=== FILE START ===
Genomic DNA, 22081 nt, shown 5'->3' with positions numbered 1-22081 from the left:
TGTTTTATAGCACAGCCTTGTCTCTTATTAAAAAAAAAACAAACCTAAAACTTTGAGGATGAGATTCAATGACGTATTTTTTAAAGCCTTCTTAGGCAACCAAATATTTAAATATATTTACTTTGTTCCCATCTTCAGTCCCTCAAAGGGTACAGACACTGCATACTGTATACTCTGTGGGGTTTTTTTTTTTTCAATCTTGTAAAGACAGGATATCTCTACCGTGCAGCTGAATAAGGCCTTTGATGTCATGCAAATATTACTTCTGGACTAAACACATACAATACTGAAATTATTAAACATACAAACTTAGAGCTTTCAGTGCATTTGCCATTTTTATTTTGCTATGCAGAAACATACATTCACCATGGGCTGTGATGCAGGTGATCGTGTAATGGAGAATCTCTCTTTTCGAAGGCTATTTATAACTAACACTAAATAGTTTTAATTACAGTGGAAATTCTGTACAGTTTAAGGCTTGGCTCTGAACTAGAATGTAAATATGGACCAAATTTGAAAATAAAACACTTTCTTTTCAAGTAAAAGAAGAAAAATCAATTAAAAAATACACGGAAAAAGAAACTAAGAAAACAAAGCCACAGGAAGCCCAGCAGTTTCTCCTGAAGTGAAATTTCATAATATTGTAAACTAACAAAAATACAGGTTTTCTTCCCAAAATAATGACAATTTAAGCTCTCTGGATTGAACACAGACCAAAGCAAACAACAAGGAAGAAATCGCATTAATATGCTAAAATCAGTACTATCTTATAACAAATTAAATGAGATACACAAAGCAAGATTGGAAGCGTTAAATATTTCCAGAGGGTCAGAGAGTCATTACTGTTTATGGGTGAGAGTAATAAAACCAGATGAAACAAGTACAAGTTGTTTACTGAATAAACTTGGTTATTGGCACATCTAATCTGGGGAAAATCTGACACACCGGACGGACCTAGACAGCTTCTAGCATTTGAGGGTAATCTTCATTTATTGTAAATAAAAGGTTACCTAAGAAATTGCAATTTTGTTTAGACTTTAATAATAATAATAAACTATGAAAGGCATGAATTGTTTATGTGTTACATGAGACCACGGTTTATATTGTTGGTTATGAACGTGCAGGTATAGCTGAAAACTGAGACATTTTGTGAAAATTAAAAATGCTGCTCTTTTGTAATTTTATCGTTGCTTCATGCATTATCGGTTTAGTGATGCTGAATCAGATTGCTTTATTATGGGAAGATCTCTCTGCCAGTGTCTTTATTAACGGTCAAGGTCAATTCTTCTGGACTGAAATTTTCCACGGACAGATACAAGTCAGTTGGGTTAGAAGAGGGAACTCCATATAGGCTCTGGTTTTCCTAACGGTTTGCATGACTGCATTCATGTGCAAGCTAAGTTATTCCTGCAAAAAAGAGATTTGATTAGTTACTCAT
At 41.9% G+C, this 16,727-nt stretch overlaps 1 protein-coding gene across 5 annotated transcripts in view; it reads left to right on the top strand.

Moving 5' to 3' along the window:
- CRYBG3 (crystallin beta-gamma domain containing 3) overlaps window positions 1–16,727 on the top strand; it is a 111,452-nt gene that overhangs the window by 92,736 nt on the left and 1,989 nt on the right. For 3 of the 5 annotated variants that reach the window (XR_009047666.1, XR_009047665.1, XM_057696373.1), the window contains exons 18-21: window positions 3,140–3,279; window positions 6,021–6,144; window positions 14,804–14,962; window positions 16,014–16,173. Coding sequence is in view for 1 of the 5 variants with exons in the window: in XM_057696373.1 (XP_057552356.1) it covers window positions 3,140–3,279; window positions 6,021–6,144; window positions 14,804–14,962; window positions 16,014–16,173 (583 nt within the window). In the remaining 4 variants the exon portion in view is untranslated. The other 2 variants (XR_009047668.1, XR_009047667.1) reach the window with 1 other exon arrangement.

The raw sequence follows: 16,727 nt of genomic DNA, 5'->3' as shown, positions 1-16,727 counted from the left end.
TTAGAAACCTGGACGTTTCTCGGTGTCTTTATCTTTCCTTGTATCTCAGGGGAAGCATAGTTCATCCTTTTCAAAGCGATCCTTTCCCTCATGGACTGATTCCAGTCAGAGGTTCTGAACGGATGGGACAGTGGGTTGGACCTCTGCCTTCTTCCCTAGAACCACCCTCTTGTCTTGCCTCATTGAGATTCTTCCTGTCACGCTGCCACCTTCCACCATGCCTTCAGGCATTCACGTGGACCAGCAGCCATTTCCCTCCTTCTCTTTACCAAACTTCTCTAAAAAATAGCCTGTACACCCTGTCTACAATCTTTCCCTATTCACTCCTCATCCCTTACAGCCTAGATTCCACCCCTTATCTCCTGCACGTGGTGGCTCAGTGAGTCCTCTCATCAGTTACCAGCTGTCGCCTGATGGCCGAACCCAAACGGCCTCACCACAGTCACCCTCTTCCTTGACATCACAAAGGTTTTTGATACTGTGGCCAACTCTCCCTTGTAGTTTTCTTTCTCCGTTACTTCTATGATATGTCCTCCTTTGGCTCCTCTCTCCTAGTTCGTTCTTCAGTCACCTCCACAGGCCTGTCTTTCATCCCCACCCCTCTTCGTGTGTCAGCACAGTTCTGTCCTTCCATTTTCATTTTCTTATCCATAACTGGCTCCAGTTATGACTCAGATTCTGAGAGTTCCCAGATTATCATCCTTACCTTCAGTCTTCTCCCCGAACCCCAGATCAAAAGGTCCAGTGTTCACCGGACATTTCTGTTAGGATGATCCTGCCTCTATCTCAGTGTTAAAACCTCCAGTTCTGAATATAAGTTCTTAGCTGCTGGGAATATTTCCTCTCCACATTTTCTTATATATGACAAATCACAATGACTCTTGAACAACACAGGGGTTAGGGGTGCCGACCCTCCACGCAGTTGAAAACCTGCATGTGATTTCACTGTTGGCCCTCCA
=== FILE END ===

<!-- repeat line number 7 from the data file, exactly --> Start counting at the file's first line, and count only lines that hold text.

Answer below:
TTAGAAACCTGGACGTTTCTCGGTGTCTTTATCTTTCCTTGTATCTCAGGGGAAGCATAGTTCATCCTTTTCAAAGCGATCCTTTCCCTCATGGACTGATTCCAGTCAGAGGTTCTGAACGGATGGGACAGTGGGTTGGACCTCTGCCTTCTTCCCTAGAACCACCCTCTTGTCTTGCCTCATTGAGATTCTTCCTGTCACGCTGCCACCTTCCACCATGCCTTCAGGCATTCACGTGGACCAGCAGCCATTTCCCTCCTTCTCTTTACCAAACTTCTCTAAAAAATAGCCTGTACACCCTGTCTACAATCTTTCCCTATTCACTCCTCATCCCTTACAGCCTAGATTCCACCCCTTATCTCCTGCACGTGGTGGCTCAGTGAGTCCTCTCATCAGTTACCAGCTGTCGCCTGATGGCCGAACCCAAACGGCCTCACCACAGTCACCCTCTTCCTTGACATCACAAAGGTTTTTGATACTGTGGCCAACTCTCCCTTGTAGTTTTCTTTCTCCGTTACTTCTATGATATGTCCTCCTTTGGCTCCTCTCTCCTAGTTCGTTCTTCAGTCACCTCCACAGGCCTGTCTTTCATCCCCACCCCTCTTCGTGTGTCAGCACAGTTCTGTCCTTCCATTTTCATTTTCTTATCCATAACTGGCTCCAGTTATGACTCAGATTCTGAGAGTTCCCAGATTATCATCCTTACCTTCAGTCTTCTCCCCGAACCCCAGATCAAAAGGTCCAGTGTTCACCGGACATTTCTGTTAGGATGATCCTGCCTCTATCTCAGTGTTAAAACCTCCAGTTCTGAATATAAGTTCTTAGCTGCTGGGAATATTTCCTCTCCACATTTTCTTATATATGACAAATCACAATGACTCTTGAACAACACAGGGGTTAGGGGTGCCGACCCTCCACGCAGTTGAAAACCTGCATGTGATTTCACTGTTGGCCCTCCA